BBC iPlayer Locks Out Open Source Flash Alternatives
The BBC has just gone dark for users of open source media players, due to copyright-protection changes to its iPlayer -- a service that lets UK consumers catch up with radio and television programs from the past week. The action is reminiscent of the bad old days when some content providers supported only certain Web browsers -- which would be considered utter folly today, recalled 451 Group analyst Jay Lyman.
Mar 2, 2010 5:00 AM PT
As a result of recent updates to the BBC's Flash-based iPlayer, open source media players can no longer play its content.
The updates, which reportedly took effect Feb. 18, implement SWF Verification, a copyright protection mechanism that excludes free alternatives to Flash player, such as that offered by the XBMC community, among others. The result is that such open source plugins can no longer stream iPlayer content, The Register reported.
The change came just four days after Flash maker Adobe touted its content protection offerings in a corporate blog post on the topic of monetizing video online.
BBC Trust, which oversees the BBC, has no plans to investigate the decision despite widespread complaints, noted a separate Register report on Monday.
In the meantime, disgruntled users are invited to voice their opinions in an online survey running through March 12.
BBC officials did not respond by press time to LinuxInsider's request for comment.
'The Connection Is Rejected'
BBC iPlayer is a service that lets UK consumers catch up with radio and television programs from the past week. Content is streamed on the site using the RTMP protocol, a proprietary specification published by Adobe.
SWF Verification, meanwhile, is used to limit playback of content to authorized video player applications.
Once a secure connection has been established between client and server, "the Flash runtime computes a hash of the video playback SWF that's running and then sends that hash securely to the server, where it is compared against a list of approved SWFs," Adobe Principal Product Manager Florian Pestoni explained. "If there's no match, the connection is rejected."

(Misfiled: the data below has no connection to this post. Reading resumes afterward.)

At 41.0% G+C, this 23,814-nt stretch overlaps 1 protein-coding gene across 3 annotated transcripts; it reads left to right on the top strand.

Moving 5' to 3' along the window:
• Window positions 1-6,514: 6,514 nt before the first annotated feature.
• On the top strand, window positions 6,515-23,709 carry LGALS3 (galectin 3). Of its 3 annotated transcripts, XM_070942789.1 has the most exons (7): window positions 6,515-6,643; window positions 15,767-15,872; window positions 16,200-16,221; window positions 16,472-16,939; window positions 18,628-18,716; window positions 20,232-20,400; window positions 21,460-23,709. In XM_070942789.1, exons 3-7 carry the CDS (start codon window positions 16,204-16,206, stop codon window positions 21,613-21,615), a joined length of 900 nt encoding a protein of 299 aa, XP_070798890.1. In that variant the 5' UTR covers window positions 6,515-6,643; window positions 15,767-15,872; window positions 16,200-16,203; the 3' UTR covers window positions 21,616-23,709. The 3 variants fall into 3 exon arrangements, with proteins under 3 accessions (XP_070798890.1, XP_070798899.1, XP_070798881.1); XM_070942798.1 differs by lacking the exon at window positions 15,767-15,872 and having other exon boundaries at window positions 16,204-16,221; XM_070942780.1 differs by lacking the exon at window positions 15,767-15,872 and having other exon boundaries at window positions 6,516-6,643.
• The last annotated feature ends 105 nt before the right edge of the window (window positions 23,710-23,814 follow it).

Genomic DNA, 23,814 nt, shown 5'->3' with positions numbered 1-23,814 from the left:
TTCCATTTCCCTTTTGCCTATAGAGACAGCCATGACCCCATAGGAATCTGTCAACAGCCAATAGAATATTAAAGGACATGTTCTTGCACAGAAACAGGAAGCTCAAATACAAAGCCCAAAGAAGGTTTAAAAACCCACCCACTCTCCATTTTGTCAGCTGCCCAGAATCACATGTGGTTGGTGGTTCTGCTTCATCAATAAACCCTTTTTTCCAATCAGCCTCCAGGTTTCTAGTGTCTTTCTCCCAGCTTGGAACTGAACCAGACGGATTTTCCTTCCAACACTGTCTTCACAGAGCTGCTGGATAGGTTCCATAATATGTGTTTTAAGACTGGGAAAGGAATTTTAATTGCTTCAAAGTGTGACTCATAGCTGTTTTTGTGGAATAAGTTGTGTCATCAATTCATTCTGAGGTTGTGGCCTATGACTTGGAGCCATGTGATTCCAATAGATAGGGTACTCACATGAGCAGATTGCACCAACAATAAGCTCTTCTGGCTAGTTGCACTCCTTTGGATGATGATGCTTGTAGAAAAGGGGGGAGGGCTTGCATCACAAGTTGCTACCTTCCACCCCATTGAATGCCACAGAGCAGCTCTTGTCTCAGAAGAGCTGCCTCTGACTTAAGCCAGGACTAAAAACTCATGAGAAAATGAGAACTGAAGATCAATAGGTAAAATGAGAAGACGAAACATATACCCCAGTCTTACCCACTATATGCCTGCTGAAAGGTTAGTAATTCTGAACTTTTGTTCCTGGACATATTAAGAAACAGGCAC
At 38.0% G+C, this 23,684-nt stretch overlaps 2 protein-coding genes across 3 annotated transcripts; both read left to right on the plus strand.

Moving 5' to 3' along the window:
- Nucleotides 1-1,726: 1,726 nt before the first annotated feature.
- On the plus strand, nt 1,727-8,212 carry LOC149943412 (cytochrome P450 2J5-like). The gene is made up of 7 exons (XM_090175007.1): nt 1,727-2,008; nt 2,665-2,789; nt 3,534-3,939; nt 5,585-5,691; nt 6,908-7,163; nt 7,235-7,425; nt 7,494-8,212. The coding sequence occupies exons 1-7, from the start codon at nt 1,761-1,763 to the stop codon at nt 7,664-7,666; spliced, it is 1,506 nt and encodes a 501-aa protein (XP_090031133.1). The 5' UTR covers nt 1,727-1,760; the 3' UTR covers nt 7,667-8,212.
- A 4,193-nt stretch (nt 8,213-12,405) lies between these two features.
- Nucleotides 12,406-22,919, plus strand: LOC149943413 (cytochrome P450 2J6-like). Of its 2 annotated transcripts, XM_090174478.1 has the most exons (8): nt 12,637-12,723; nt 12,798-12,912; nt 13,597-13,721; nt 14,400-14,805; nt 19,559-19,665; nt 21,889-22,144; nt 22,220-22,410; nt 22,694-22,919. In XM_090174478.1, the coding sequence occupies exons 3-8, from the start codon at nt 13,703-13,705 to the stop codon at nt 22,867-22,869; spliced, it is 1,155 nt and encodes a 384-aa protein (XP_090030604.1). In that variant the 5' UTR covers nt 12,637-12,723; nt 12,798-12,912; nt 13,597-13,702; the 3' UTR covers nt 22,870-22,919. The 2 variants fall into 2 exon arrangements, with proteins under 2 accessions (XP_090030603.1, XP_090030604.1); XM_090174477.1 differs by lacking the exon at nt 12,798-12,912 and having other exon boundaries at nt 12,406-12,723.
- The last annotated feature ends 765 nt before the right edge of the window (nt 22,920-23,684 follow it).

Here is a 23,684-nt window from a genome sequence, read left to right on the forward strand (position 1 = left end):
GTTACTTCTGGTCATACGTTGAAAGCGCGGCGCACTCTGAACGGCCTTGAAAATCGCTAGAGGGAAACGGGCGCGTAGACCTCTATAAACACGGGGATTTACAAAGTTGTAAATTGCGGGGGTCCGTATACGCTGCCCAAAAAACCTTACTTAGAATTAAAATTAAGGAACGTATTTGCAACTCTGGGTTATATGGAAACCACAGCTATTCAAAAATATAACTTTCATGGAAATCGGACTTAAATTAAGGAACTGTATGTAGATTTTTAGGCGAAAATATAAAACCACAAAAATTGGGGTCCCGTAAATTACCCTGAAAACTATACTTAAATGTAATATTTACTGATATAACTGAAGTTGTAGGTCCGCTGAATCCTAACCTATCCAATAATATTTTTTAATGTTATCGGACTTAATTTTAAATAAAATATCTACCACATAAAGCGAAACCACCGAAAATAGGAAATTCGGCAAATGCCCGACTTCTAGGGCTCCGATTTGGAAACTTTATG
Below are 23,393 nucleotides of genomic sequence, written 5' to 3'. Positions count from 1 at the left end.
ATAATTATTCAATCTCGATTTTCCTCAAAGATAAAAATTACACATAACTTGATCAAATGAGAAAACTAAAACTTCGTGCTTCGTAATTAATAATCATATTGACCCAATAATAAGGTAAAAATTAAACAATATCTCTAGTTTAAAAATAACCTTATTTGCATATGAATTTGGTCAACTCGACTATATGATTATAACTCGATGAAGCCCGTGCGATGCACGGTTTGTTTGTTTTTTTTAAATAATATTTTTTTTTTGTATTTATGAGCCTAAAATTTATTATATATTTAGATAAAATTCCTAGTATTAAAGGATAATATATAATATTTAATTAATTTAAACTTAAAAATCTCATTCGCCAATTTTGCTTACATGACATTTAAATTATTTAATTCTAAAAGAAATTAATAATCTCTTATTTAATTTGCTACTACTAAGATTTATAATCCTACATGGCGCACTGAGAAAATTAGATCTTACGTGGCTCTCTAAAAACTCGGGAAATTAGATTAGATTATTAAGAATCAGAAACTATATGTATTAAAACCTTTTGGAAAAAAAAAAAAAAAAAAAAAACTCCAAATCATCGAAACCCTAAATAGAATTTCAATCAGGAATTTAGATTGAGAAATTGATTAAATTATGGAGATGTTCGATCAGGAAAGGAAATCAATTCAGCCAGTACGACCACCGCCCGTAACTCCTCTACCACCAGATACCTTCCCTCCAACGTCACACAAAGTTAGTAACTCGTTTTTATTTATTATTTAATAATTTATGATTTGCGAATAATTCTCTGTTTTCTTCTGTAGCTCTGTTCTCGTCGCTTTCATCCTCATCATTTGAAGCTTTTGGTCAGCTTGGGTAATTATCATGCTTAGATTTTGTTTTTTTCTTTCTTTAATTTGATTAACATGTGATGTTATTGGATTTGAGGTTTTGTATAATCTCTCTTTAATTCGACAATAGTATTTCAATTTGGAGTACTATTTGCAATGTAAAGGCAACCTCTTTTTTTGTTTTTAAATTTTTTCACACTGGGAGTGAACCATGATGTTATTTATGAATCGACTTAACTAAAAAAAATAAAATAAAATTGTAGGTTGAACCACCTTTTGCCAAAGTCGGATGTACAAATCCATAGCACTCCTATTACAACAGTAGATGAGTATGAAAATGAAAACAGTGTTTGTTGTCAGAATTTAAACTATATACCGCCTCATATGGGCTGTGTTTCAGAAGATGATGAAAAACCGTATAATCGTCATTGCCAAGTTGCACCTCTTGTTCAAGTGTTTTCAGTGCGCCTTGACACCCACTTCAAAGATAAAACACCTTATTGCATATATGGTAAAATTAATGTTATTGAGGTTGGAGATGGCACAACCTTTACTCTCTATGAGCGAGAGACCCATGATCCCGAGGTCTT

Before the changes were made, open media players were not subjected to that test.
'Covered by the DMCA'
XBMC community member frosty noted the change in a post on the community forum on Feb. 20, adding that SWF Verification "probably can't be added safely, as it can be considered a 'copyright protection' mechanism, and so [is] covered by the DMCA (in America).
"Macromedia have sent lawyers after other stream-ripper software that implemented SWF Verification," frosty added.
Users appear to be significantly put out by the change, as evidenced by a long thread of complaints on the BBC site.
"The recent change in the iplayer streaming has had the effect of removing the BBC from my television," noted Xboxer last Monday, for example.
'Never the Best of Friends'
"Streaming content and open source have never been the best of friends, and this is true yet again in the case of the BBC's iPlayer," RedMonk analyst Stephen O'Grady told LinuxInsider. "While I personally believe this decision is unfortunate, the BBC will of course have to make their own determination on the decision."
What will be particularly interesting to see, however, is "how high a volume of complaints are received," O'Grady noted.
"That will be an interesting indication of how many users are employing open source solutions for consumer use cases," he added.
'It Is Disappointing'
"It is disappointing when industry vendors, media publishers, and content companies and others limit their functionality and audience by overlooking or blocking significant segments of users based on technology, geography or other limitations," 451 Group analyst Jay Lyman agreed.
"It is reminiscent of when only certain Web browsers were supported," he noted.
Today, "after years of competition and innovation, we're in a place where it would be -- rightfully so -- considered folly to support only one Web browser," Lyman told LinuxInsider. "Hopefully, this will someday be the case with media players, but we're certainly not there yet."